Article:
Ratchet straps are essential for any van or trailer transporting a heavy object, and most modern-day cars now have pinion points in the boot where you can secure a ratchet hook.
There are many ways to secure a load to your trailer if you’re transporting a vehicle from one place to another on a flatbed or in a trailer. If you think just using a winch is enough, then be in no doubt, you must secure your load correctly with ratchet straps.
As well as stopping what you’re transporting from bouncing about, you will also put yourself and others in the best position possible in case of an accident.
According to the DVLA, anything over 400kg must be secured down with load-rated nets or Ratchet Straps to the bed of the vehicle and you must never use a knot in any part of the ratchet strap which is under tension.
Tips on buying and using ratchet straps
Due to the way ratchet straps are made, they lend themselves to being shock absorbent. The polyester will stretch and it’s always a good idea to make sure your ratchet straps are replaced after an incident, or they show any signs of wear and tear. Failure to do so may lead to the ratchet straps breaking when you need them the most.
There are many ratchet straps on the market and a good bit of buyers’ advice would be to buy the ratchet straps you need, not ones that you may think you need.
If you will be transporting heavy goods, make sure you get the straps that can support the biggest payload which you will be transporting. If you’re going to be using them for securing luggage, like a kayak, to your roof bars, you probably won’t need straps that will secure up to five tonnes of weight. While they’ll do the job, you might want to save yourself a little bit of money.
If you’d like some help understanding the features of ratchet straps, head to the bottom of this page for our buyer’s guide.
Here are the best ratchet straps:
These heavy-duty straps with ratches made of polyester and plastic are 6 meters in length and can hold up to 2,000kg, so perfect for a motorbike and lightweight sports cars. While their strapping tensile force is two-tonne, their straight tractive force is also impressive with a one-tonne max load.
The strong ratchet straps will make sure that no matter what you’re using these for, camping, caravanning or securing a load on your trailer, you’ll be able to get the job done.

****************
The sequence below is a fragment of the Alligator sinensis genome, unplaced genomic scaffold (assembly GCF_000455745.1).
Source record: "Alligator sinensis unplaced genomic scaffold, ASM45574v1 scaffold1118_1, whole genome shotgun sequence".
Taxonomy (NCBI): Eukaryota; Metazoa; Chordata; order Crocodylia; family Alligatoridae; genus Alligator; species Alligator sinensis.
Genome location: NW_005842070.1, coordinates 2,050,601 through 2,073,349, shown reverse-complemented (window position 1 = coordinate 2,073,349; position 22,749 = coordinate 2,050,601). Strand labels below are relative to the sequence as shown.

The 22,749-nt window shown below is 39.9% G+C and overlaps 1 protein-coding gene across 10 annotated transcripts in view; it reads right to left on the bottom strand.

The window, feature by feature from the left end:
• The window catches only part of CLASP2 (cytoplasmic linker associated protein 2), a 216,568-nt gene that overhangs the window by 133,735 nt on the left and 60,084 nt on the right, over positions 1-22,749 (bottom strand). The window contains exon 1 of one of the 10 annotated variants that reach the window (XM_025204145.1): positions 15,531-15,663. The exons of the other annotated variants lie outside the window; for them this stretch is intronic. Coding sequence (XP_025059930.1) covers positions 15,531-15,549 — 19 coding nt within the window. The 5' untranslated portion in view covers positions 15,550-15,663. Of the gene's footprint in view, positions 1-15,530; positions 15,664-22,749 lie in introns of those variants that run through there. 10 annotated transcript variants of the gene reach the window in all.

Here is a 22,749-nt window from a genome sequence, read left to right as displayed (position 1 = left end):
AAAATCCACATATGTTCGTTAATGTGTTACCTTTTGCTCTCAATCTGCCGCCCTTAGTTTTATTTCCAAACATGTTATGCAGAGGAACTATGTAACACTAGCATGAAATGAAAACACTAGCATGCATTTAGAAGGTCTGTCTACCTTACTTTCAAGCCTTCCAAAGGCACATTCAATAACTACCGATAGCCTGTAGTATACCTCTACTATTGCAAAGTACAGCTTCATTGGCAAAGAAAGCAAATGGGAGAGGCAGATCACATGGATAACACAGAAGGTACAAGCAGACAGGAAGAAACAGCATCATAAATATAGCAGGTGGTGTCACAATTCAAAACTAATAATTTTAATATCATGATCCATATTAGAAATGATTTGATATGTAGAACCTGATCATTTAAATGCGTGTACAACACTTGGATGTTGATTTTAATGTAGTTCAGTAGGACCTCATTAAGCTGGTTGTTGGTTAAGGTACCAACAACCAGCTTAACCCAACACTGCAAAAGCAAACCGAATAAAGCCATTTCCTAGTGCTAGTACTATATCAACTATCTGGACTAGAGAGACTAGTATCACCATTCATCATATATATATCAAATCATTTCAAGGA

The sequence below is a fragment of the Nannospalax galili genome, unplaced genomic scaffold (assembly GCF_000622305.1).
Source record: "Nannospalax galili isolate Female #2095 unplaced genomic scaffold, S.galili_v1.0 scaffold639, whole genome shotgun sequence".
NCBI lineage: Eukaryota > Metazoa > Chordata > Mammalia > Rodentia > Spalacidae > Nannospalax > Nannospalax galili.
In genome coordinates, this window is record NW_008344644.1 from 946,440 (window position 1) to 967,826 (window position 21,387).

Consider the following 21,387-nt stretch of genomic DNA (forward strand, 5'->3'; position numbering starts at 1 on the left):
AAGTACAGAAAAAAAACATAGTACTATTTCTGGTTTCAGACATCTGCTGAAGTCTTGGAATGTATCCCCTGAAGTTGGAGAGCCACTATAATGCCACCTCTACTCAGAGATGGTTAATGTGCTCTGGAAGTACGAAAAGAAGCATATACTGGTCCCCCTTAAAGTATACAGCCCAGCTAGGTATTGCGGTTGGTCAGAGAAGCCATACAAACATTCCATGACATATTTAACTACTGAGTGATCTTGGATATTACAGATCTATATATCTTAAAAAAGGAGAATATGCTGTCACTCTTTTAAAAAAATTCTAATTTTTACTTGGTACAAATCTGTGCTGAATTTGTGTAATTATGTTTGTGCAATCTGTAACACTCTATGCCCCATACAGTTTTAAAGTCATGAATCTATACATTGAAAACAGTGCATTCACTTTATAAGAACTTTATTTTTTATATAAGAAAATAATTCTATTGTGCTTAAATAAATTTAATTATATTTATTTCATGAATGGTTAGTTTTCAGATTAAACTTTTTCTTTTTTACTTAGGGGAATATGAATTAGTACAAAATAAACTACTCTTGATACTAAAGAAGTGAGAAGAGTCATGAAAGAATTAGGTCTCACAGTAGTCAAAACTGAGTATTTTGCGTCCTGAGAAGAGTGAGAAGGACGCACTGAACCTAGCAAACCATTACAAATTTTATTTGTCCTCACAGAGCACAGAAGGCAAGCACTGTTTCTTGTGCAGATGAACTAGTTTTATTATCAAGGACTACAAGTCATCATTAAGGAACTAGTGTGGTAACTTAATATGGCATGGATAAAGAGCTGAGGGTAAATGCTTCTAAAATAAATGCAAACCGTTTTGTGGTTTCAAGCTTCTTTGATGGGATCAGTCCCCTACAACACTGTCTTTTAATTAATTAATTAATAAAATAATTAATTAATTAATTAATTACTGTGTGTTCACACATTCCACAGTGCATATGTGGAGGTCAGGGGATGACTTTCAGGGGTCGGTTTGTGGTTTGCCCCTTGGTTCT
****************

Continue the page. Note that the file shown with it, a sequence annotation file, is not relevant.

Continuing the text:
These thin ratchet straps have big capabilities, each strap is capable of securing 635kg great for the back of your van or for your trailer. The S-hooks on the end of each strap is coated in plastic to reduce the risk of scratching any paintwork while strapping down.
This four-pack will help you secure your toolbox in your van and anything else you may need to give you peace of mind while driving around.
Do you have a roof rack on your car or van? These might be the ideal set of straps for you if you’re carrying luggage on your roof.
At over four meters in length each strap will hold up to 226kg and a break strength of 680kg, we don’t think anyone would ever be carrying that much luggage on their roof racks, but the peace of mind is there. Each strap has a plastic-coated S-hook to protect against weathering and any scratching of paintwork. The ratchets also have an ergonomic rubber handle to help you fasten the straps.
These are super heavy duty. Up to 5 tonne strapping capacity and tractive capacity of 2,500kg. If you’ve got some serious weight to strap down, these are the straps for you.
The polyester webbing is inherently shock-absorbent, so if you have to put on the brakes quickly or you have an accident then the webbing will help to slow whatever your strapping down and not give it a sudden stop.
Ratchet Straps: Terminology explained
The term tractive force can either refer to the total traction a vehicle exerts on a surface or the amount of the total traction that is parallel to the direction of motion. In this instance, it refers to the force which the ratchet can withstand upon the strap.
Tensile force is the stretching force acting on the material and has two components – this would be applied to the strap or ratchet if you decided to use it for towing, for example.
These are the hooks on the end of the ratchet straps, so called because they look like an S.
Breaking strength is the ability of a material to withstand a pulling or tensile force.